Creating Space Invaders Clone

0 Vincent Gizzarelli · August 29, 2015
I've been trying to create a Space Invaders clone using Python and Pygame but I really have no idea where to start. I understand both the basics of Pygame and Python but if anyone could throw out some good pointers I would appreciate it as it would help me greatly :)

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+2 Otto Von Chesterfield · August 29, 2015
Here's a few nuggets of wisdom to help you during development.

  • Start Small.  Don't build everything at once. Begin with the basic engine, then add the player moving, and then maybe an enemy or two. If you build everything at the same time, you don't know where to begin if something goes wrong - not to mention the lack of motivation of not getting anywhere.

  • Have Goals.  You can easily get distracted with small details. Ooh! Here's a good pathfinding alrogithm for the aliens! Hey! I should add smooth rotations.! This will prevent you from reaching the end.  Save the small details for the end of the game. Until then, keep on track of the main game.

  • Write Test Code First.  This will aid you in keeping your goals. Write some code that will work when you finish your next goal. This really helps motivate me to keep on track, because I always know about that "broken code" in the back of my mind until I "fix it" by finishing my next goal. (sidenote: The Head First series by Oracle taught me this trick!)

  • Follow By Example.  See if there are other Space Invader clones out there, and look at how they did it.

  • Look at the Python and Pygame docs.  If you get stuck figuring out how to do something, look at the Pygame docs. They might have already solved it for you! This helped me when I want to make sprites, until I realized that the Sprite class already existed!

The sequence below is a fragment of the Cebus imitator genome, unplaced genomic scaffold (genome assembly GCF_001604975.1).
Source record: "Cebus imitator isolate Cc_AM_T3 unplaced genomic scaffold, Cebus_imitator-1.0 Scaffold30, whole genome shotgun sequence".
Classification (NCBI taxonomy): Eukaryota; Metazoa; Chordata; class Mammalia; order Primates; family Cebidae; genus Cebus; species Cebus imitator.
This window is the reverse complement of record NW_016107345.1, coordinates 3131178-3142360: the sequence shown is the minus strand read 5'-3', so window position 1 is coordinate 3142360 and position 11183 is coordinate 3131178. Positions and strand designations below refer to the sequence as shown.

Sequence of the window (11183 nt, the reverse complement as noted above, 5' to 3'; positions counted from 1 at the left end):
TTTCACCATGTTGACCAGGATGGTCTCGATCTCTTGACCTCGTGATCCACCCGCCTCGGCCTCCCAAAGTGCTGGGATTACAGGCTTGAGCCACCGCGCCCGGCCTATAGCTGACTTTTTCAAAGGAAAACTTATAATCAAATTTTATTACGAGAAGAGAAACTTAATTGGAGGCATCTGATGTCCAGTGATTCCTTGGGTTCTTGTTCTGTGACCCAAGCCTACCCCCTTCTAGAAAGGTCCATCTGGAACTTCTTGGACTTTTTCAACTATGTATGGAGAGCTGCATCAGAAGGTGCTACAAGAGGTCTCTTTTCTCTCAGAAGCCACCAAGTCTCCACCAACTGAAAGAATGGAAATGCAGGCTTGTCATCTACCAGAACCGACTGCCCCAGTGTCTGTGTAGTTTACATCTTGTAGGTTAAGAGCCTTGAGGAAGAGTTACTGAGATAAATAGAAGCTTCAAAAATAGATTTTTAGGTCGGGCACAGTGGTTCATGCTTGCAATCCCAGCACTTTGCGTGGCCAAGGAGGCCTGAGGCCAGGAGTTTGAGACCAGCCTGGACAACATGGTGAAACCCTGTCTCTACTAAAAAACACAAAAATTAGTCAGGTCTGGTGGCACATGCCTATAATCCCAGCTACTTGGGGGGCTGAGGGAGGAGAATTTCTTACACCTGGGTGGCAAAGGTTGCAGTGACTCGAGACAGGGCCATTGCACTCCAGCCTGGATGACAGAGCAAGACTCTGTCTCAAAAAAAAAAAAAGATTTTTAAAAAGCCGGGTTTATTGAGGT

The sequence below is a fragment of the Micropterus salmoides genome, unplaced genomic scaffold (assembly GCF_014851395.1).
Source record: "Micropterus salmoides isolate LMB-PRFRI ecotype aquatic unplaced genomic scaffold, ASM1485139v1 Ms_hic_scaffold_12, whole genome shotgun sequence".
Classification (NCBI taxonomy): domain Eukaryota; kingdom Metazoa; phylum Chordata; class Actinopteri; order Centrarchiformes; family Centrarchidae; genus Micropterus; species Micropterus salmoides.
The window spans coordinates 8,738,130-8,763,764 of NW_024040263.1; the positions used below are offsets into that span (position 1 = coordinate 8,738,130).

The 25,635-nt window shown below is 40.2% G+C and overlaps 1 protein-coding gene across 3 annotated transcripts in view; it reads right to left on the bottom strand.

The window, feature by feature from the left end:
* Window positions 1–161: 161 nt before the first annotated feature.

• If You're Stuck, Take a Break.  Whenever I get fustrated, I just take a step back and let my mind rest for a while. Sometimes, it snaps to place right then, or I get a chance to look at it at another perspective. Sometimes, the problem could be right in front of you, but you're too stressed to realize that.

  • Have a Backup Plan (or a backup).  If you ever accidentally break your program and you can't figure out how to fix it, have a backup nearby to go to if all else fails. Git is Great for this kind of thing, and can be a great Version Control software. Hook it up to, and you don't even need anything else to share your code! 

  • Have Fun!  What is creating games for fun if you can't have fun? If it feels like a chore, your doin it wrong.

I really hope you have fun on this project, and do tell me how it goes!
0 Vincent Gizzarelli · August 30, 2015
Wow thank you so much for your words of wisdom they will surely help me in the near-future while creating my game. :D  
I will also be sure to tell you how it goes once I am finished with this project.
+1 Otto Von Chesterfield · August 31, 2015
Another thing: I really do recommend using Git + GitHub when it comes to Version Control. Not only can you use it for backups, but other people could see bugs/improvements, notify you of them, or even fix it for you (with effects made only after you accept them)! I use it often when coding, as well as helping others.

If you ever use GitHub, do tell me!
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